Knowing the most effective treatment options for your patients is crucial for their speedy recovery. In this post, we will discuss a recent meta-analysis on shockwave therapy and ultrasound therapy for treating plantar fasciitis.
What is Ultrasound Therapy?
Ultrasound therapy is a non-invasive therapy used for the treatment of various conditions that cause chronic pain. It uses ultrasound waves to create a “deep heating” effect within the body’s tissue. This heating effect can increase tissue elasticity, increase circulation to tissue, decrease pain, and help to speed up the body’s natural healing process. The ultrasound waves are steady periodic oscillations with narrow bandwidth.
What is Shockwave Therapy?
Shockwave therapy is also a non-invasive therapy used for the treatment of various chronic pain conditions; however, shockwave therapy works a bit differently.
Shockwave therapy works by distributing high-energy shockwaves from a shockwave therapy device, to a patient’s tissue through their skin. This energy in the form of shockwaves, has been found to increase circulation, stimulate healing, and activate resident stem cells.
Shockwave therapy creates an acoustic pressurized wave of energy that works to stimulate tissue rather than adding heat to tissue like ultrasound therapy. It releases a single, mostly positive pressure pulse followed by a comparatively small tensile wave. This makes it a “true” shockwave and is what sparks the healing process.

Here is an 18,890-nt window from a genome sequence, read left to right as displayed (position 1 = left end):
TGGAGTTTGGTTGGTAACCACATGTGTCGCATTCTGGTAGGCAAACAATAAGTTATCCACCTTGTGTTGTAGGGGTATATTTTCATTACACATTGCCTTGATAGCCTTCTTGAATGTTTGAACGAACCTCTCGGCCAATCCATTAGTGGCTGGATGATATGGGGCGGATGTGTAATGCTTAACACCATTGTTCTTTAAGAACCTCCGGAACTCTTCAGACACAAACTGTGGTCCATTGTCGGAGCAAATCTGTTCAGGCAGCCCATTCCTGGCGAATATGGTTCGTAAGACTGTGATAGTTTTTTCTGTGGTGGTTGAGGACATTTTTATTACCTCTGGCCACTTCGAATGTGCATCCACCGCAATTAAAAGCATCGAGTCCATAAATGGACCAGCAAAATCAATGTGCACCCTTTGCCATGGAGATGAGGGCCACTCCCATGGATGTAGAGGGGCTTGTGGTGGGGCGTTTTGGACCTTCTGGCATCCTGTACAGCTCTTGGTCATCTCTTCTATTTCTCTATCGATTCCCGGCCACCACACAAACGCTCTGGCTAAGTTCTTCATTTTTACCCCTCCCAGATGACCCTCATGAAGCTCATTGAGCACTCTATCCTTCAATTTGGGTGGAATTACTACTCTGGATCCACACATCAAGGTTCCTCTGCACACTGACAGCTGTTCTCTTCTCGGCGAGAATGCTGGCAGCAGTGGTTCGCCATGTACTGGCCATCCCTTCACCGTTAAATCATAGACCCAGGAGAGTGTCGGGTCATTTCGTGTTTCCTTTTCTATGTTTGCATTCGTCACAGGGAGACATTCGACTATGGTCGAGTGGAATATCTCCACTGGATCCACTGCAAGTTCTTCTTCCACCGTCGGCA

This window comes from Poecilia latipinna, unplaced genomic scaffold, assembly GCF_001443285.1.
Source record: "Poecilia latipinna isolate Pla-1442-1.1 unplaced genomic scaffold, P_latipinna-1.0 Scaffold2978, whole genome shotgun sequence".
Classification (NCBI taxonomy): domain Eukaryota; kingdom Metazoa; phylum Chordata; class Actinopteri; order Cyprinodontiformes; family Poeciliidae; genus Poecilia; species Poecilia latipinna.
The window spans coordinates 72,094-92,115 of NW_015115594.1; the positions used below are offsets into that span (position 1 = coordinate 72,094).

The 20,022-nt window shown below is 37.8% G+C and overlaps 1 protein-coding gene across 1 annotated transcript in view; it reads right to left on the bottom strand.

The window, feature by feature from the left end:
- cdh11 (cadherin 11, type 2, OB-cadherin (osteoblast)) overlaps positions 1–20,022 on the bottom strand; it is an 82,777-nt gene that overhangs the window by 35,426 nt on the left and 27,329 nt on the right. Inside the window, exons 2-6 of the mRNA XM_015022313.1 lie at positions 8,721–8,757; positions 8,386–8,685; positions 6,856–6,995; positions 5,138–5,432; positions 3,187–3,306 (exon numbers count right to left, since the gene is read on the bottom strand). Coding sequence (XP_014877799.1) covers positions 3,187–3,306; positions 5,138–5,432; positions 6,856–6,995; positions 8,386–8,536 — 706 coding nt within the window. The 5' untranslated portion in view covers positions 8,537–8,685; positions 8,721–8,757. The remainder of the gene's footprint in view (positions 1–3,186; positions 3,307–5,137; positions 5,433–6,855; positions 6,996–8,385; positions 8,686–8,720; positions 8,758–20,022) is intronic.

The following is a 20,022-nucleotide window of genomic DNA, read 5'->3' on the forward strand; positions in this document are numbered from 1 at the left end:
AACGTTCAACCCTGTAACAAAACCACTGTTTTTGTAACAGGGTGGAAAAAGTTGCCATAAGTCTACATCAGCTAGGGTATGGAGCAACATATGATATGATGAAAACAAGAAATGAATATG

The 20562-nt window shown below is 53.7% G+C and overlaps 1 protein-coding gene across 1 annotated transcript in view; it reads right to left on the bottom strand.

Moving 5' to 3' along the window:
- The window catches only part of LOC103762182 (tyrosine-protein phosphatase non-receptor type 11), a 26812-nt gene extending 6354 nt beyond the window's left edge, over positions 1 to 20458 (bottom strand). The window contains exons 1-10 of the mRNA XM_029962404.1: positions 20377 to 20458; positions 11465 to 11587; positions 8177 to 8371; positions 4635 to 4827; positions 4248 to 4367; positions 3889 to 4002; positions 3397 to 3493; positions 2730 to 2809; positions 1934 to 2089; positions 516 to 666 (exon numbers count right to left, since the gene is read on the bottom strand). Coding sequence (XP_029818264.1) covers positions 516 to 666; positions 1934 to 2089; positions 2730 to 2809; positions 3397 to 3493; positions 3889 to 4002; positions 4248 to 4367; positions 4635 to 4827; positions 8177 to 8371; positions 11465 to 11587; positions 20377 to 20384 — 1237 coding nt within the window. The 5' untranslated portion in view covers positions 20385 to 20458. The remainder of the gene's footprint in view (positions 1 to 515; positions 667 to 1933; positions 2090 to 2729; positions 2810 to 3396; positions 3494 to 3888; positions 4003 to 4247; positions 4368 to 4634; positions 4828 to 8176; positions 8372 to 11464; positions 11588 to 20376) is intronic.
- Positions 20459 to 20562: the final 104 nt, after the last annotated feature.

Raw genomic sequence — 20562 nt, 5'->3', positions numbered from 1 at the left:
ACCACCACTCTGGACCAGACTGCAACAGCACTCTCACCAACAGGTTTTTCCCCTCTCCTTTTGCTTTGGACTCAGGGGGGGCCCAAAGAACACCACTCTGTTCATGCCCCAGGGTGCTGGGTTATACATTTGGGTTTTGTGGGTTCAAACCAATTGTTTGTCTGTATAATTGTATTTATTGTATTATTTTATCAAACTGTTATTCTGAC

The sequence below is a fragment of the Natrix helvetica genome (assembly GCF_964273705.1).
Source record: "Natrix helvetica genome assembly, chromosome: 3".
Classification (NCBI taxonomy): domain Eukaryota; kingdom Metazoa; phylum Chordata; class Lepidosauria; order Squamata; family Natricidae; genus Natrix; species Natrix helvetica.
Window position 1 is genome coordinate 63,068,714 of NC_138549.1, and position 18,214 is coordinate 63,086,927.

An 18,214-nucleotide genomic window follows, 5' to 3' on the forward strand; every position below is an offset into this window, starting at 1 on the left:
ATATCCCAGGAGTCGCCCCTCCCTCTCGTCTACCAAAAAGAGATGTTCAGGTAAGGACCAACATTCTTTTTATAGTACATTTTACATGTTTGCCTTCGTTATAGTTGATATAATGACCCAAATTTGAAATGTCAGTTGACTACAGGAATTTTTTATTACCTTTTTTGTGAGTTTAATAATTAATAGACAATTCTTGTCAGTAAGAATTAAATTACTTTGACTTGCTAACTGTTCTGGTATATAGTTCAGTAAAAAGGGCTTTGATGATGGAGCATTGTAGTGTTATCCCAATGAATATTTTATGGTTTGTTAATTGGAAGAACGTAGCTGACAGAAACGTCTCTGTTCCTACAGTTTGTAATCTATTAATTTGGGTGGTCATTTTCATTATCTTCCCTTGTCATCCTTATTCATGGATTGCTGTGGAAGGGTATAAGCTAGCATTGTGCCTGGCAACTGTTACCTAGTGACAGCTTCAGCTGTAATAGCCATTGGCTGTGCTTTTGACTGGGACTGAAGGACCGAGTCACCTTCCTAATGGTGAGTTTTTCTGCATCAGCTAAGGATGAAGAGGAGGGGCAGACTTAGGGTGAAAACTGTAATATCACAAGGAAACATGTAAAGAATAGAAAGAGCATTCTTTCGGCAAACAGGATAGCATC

Researchers compiled data from 7 different studies with a total of 369 patients comparing shockwave therapy and ultrasound therapy for the treatment of plantar fasciitis. They analyzed the following outcomes to determine the difference in treatment effectiveness for plantar fasciitis:
- Morning and activity pain
- Functional impairment and the American Orthopaedic Foot and Ankle Society Scale Score
- Fascial thickness
- Primary efficacy success rate
- Activity limitations
- Pain intensity and satisfaction
After reviewing the data, the researchers found that there was no significant difference in functional impairment, the AOFAS score, or morning pain between patients receiving shockwave therapy or ultrasound therapy for plantar fasciitis. However, they did find that there was a significant improvement in pain during activity for patients who received shockwave therapy vs those who received ultrasound therapy.
In addition, shockwave therapy had improved results in terms of primary efficacy success rate, activity limitations and patient satisfaction.
With those results in mind, the researchers concluded that shockwave therapy is superior to ultrasound therapy for plantar fasciitis as shockwave therapy was found to improve pain with activity, primary efficacy success rate, and activity limitations.